There's also the fact that a lot of social activities and event spaces are not designed for those who are blind. I immediately think of things like name tags and signs at conventions, which are absolutely useless to me. My favorite response when somebody tells me to look for a sign is that “my guide dog is very smart, but she cannot read.” That is her kryptonite. There's also the fact that a lot of events are inherently very visual. This summer, for example, I got invited to a game at the National Stadium and a pickleball night. Events like escape rooms, mini golf, or watching a sports game at the bar are oftentimes harder for people without vision to enjoy.
This is a personal pet peeve of mine. I wrote it in all caps, in my notes, but buffets, I absolutely hate buffets. And let me explain to you why. So you end up in this long line. Usually it's moving pretty fast because people are hungry. And then you approach these giant vats of food and you have no idea what they are. So you usually have one of two options. You can either try to find the labels, which are these minuscule pieces of metal at the end of the table, or you can ask somebody for help, which sometimes goes great. But then other times they either look at you like you have five heads. Or they think you can't serve your food yourself, and then you have to walk back to your table with your guide dog or white cane, your plate, your drink, your utensils. I'm just not that coordinated!
Beyond the fact that the physical layout and design of social events is oftentimes not very accessible to those with low vision, there's also many people that are very uncomfortable with white canes, guide dogs, or any other mobility aid that visibly marks somebody as disabled. I've talked about this a lot on the show, especially with my episode about guide dogs and access issues, as well as my white canes episode, but I wanted to dive deeper into how this discomfort impacts us socially. So for white canes, what I've generally observed is that people, at least those that are slightly observant, stay away from you and it's great while you're on the street or at the Metro and you're just trying to get where you need to go. But when you're at things like a happy hour or at a convention exhibit hall, sometimes you want people to come up and say hi to you.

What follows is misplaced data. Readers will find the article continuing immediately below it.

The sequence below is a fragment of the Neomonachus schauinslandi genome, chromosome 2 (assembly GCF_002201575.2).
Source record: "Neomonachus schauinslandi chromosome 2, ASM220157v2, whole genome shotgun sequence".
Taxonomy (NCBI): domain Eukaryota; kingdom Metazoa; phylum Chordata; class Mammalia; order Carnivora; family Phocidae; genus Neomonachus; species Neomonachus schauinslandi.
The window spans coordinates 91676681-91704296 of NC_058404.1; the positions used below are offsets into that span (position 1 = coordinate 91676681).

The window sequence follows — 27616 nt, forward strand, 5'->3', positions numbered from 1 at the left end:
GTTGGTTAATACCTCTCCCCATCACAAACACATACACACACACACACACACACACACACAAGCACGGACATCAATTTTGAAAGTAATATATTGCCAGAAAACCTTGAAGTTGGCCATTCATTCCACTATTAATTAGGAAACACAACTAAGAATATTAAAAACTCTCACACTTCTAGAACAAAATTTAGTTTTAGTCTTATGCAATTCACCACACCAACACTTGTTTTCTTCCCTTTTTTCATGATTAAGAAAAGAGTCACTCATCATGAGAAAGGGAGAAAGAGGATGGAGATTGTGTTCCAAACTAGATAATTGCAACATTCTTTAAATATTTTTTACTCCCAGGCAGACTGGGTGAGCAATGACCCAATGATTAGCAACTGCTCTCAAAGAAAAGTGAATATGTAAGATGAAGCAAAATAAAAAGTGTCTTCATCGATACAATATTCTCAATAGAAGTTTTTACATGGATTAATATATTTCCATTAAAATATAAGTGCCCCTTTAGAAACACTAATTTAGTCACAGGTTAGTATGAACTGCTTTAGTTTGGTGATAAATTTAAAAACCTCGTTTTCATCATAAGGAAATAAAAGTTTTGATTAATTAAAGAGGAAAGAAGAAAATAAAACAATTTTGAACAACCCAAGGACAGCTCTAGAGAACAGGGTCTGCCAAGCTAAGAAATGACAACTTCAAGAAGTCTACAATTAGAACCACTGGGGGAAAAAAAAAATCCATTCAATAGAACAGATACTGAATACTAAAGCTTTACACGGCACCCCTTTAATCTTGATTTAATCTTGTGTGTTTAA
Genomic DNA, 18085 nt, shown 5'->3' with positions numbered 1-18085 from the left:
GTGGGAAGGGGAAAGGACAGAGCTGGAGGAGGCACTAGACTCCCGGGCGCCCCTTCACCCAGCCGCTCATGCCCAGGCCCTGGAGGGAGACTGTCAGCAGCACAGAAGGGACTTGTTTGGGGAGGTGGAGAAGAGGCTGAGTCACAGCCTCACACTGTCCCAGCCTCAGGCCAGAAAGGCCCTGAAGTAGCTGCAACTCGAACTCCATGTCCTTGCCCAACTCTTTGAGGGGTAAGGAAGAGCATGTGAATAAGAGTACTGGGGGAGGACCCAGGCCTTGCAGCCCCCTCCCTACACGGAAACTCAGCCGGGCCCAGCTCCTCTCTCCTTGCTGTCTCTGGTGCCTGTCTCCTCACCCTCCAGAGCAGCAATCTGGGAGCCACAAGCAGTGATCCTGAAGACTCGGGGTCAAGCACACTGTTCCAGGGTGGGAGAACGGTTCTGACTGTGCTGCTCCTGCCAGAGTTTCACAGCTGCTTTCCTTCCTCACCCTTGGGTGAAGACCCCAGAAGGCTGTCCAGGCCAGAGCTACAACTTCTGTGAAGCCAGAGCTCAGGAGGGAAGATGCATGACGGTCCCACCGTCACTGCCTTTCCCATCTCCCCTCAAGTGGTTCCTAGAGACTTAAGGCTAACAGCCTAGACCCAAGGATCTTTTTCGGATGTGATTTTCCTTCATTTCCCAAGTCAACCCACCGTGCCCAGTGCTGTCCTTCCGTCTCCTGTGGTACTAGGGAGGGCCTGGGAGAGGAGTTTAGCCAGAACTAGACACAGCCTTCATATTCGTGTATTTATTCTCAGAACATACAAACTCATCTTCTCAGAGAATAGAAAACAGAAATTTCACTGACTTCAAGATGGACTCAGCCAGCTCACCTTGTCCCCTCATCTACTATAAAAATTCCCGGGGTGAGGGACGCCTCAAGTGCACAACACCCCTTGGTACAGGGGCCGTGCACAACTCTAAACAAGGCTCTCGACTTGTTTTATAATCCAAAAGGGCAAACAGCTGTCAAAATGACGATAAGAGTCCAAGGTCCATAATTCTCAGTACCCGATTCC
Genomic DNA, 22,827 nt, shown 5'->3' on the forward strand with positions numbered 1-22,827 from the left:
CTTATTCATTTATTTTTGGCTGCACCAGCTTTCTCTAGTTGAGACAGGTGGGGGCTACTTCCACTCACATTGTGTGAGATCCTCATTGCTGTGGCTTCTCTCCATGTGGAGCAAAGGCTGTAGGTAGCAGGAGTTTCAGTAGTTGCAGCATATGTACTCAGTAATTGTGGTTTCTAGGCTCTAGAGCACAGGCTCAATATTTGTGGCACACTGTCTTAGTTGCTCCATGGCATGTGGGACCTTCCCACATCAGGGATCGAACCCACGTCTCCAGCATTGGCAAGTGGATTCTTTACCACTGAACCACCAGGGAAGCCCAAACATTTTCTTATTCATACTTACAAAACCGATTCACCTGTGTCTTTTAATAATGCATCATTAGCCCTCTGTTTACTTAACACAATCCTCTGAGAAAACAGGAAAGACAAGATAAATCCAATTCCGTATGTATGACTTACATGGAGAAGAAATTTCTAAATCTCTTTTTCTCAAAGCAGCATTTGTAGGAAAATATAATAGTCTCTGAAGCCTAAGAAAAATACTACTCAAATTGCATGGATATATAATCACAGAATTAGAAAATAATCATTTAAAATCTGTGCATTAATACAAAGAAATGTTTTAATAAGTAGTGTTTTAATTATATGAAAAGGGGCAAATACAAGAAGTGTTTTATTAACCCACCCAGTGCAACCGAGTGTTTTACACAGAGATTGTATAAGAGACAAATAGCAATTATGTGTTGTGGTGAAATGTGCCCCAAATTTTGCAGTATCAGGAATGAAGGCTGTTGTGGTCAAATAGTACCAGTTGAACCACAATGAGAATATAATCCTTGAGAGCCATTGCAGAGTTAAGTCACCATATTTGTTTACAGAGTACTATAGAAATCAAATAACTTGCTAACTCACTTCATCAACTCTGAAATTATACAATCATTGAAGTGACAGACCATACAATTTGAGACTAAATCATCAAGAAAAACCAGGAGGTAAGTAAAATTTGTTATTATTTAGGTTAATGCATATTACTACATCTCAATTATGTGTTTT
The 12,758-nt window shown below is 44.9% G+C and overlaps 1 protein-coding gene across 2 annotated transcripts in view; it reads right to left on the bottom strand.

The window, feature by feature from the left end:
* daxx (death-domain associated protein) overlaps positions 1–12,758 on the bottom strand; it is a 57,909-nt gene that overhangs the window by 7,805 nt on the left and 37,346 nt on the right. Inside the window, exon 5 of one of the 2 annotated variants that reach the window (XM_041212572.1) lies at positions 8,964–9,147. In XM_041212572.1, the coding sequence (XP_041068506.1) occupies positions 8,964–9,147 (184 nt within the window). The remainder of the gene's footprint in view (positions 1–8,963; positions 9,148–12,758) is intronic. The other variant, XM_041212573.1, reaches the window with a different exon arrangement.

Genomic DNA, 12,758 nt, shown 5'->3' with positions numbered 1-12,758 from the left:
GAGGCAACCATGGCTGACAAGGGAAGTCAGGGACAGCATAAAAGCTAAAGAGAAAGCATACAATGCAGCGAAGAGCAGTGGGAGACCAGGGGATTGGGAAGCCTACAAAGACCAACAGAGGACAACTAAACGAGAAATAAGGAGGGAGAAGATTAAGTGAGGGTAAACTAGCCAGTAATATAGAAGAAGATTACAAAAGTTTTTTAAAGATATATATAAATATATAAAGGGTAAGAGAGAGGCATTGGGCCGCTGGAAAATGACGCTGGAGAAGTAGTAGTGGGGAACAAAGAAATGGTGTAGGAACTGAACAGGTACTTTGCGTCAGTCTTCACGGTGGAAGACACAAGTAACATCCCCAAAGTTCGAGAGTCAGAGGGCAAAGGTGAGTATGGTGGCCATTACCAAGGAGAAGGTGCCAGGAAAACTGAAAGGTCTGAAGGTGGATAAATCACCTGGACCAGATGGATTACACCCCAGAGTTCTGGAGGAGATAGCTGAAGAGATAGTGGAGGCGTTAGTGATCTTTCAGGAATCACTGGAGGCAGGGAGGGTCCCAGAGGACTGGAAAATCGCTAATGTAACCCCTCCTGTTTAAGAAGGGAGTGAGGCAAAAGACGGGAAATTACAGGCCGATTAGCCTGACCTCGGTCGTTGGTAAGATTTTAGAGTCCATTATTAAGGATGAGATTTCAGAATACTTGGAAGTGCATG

Guide dogs, on the other hand, are often described as a very social mobility aid, and that's very true. As someone who's used both, a lot more people come up to me when I'm with smalls and when I use a white cane. Generally, I've encountered two kinds of individuals. The first group of people are those who don't like dogs. And really want you to know that they don't like dogs. Now, I understand that some people are allergic or afraid of dogs, but what gets on my nerves is when people think that their dislike of dogs should outweigh my right to exist and be included in public spaces. I'm talking about the people who bombard you with questions, who will say things like, “oh, I don't like dogs. I'm scared of dogs. Is she friendly? I don't want her near me.” Or they'll start sharing their childhood trauma about getting bit by a dog, or they'll start complaining about the fur, the slobber, the smell. And it's just very apparent that they do not care if I am blind and I need her to navigate. I mean, I've had people who refuse to sit next to me on the bus or get in the elevator with me. I've had people scream like bloody murder, seeing her with me in the bathroom. And usually these people are strangers.